"Homecoming," this Friday's episode of The CW's "Smallville," will be the show's landmark 200th episode. While it is an impressive feat for any scripted to show to hit 100 episodes - roughly five years of production - doubling that number is quite rare, offering viewers and fans a unique milestone that invites a look back at the series as a whole. Producers Brian Petersen and Kelly Souders tell CBR News that natural impetus began the development of the episode.
"We had all these ideas. One was, 'What if Clark goes back revisits his past' because it's the high school reunion," recalled Petersen. That premise, however, proved slightly at odds with the more optimistic tone the producers are striving for this season. "We thought we wanted it to have this hopeful push off. So we thought, 'Well, what if we scrap that and go to the future?'" he continued. Halfway through breaking down the episode's story, the producers decided on employing a familiar structure: "A Christmas Carol." According to Petersen, "[The plot] ended up being, 'Well, what if we do past, present and future?' It seemed to make sense at that point."
Early in the development of the episode, a villain was intended to take Clark on his journey with the two clashing at the end of the episode. "Once we looked at the outline, it looked unnecessary because the battle is really within [Clark]," the producer remembered. "It almost felt like it cheapened the moments that we were trying to build by capping it [with a fight]. We'd rather spend the time and the money with the characters and being able to go back to school."
With the villain scrapped, the team went looking for another character to accompany Clark. "When we thought of Brainiac 5, there was a big sigh of relief; everything suddenly gelled," Souders said of their choice. In the episode, Brainiac 5 is played by James Marsters, who also played the villainous Brainiac in earlier seasons.
Petersen added, "He perfectly embodies where we've been and where Clark's going, just in one character."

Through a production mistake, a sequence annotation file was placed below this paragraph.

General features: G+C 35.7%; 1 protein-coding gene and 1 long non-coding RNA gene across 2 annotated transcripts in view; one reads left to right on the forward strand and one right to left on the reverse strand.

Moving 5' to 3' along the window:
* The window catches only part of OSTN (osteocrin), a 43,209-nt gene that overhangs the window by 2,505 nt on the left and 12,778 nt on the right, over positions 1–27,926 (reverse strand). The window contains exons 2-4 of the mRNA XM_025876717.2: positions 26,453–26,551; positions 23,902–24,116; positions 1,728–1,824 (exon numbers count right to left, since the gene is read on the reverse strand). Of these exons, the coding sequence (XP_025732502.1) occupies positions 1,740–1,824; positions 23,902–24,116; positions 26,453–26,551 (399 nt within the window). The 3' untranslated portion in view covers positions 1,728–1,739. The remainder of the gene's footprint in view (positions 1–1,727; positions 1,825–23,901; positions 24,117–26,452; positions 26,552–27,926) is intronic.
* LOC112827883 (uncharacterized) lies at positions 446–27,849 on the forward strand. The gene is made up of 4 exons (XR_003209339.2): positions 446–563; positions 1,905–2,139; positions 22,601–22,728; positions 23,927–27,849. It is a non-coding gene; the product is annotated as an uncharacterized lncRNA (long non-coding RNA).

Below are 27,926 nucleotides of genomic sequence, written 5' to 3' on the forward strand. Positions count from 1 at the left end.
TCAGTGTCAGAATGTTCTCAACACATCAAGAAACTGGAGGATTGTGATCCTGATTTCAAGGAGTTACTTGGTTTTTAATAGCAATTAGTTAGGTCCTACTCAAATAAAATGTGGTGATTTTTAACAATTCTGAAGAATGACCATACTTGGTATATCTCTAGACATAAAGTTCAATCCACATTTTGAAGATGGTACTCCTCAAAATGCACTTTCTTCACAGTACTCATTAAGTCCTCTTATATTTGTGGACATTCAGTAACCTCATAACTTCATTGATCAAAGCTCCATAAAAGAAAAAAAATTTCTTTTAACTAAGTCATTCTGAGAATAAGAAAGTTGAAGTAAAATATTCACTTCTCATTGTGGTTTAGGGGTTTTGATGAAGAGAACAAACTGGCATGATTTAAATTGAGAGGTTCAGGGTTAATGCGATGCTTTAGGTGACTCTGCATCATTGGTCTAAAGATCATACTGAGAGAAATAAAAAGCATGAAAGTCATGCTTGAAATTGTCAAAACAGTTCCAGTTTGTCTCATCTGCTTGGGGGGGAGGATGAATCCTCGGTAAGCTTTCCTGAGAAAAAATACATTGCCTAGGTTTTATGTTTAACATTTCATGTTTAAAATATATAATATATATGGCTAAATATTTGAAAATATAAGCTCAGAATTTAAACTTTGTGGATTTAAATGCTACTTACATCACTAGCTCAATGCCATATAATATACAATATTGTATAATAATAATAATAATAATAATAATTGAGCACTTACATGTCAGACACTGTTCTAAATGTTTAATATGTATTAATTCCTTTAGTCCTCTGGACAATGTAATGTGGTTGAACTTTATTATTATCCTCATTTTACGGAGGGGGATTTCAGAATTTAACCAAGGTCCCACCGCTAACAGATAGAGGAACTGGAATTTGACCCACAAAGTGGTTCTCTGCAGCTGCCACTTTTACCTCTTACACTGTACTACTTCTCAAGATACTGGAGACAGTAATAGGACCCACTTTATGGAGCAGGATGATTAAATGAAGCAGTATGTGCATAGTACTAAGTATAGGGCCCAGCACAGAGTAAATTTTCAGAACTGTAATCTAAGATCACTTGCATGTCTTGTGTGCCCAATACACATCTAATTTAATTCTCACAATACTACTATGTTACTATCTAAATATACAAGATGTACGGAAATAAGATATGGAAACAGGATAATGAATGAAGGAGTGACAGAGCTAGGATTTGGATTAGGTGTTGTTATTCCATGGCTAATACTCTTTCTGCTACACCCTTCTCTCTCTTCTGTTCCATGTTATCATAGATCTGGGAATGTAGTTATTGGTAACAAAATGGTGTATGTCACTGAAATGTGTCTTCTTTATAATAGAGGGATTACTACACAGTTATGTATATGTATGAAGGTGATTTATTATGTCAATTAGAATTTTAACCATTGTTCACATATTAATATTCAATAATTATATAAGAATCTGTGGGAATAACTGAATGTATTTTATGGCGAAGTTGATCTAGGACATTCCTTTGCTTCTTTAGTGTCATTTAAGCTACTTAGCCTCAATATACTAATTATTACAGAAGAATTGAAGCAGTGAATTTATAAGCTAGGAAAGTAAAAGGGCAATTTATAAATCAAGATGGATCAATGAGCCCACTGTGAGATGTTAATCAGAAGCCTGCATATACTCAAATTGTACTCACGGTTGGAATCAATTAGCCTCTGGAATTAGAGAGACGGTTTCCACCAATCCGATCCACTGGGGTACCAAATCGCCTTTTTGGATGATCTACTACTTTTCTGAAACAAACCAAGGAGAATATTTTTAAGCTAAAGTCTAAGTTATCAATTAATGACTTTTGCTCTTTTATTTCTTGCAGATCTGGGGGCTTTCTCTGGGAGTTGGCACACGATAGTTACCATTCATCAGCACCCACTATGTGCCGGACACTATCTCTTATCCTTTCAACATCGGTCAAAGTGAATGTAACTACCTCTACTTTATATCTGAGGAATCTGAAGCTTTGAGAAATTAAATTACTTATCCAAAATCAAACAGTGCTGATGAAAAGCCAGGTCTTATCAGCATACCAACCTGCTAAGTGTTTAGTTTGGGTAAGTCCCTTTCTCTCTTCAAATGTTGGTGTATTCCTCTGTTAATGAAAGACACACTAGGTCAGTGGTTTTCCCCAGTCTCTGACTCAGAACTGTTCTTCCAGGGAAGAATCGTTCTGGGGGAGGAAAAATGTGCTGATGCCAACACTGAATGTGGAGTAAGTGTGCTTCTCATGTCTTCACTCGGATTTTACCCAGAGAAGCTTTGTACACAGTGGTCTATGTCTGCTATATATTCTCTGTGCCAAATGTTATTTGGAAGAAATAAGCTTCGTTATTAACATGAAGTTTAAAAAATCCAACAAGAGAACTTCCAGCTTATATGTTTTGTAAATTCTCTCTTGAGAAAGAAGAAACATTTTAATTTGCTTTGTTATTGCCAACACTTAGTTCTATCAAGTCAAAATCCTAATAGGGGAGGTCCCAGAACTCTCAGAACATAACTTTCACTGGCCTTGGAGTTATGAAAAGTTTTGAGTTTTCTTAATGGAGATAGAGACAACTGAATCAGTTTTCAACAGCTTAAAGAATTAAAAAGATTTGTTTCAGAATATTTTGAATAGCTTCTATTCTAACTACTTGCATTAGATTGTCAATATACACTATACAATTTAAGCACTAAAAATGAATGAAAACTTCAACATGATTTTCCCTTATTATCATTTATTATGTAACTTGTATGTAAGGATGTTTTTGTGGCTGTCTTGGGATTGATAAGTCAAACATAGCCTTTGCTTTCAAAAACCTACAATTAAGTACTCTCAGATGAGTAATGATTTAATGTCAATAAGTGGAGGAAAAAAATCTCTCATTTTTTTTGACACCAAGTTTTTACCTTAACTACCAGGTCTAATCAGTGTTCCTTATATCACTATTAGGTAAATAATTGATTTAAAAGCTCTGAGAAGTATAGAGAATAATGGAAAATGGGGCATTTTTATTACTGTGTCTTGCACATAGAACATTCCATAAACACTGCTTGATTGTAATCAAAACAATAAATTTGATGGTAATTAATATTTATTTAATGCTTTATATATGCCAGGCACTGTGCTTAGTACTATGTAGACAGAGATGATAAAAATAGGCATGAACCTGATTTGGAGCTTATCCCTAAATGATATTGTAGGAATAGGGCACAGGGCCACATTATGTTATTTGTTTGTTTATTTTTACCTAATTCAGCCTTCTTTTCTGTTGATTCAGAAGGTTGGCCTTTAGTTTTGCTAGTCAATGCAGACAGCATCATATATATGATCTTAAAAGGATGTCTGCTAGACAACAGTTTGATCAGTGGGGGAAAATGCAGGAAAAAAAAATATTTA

Since the episode looks back on the show's history, the producers discussed a couple of key moments from past seasons that stick with them. Petersen offered, "I think [Jonathan Kent's] funeral. Kelly and I wrote that and we were up there [in Vancouver] for the 100th, and it was such an emotional, big pivotal moment for the cast and the crew - not just on screen, but behind the scenes, too. I think that, for me, stands out."
According to Souders, Jonathan Kent's death has been hanging over Clark for the past 100 episodes. "We were really discussing it. It's the last season, what are the emotional binds for Clark? Jonathan's death kept coming to mind. It changed the show. It changed Clark forever and he hadn't gone back and dealt with it," Souders explained, hinting the 200th episode may see some resolution for Clark in that regard.
For Souder, Clark's first meeting with Lana Lang was an important moment to echo. "I really wanted to revisit it and [see] how far he's come from that moment," the producer explained. "Clark seeing Lana for the first time and fumbling through that."
"The Lana meet is probably the moment we all fell in love with Clark Kent, because we saw his struggle that would launch the whole series," added Petersen. "Because it's the 200th, we really wanted to look back at the pilot and the 100th, because those were such big benchmarks. That's why we focused on those."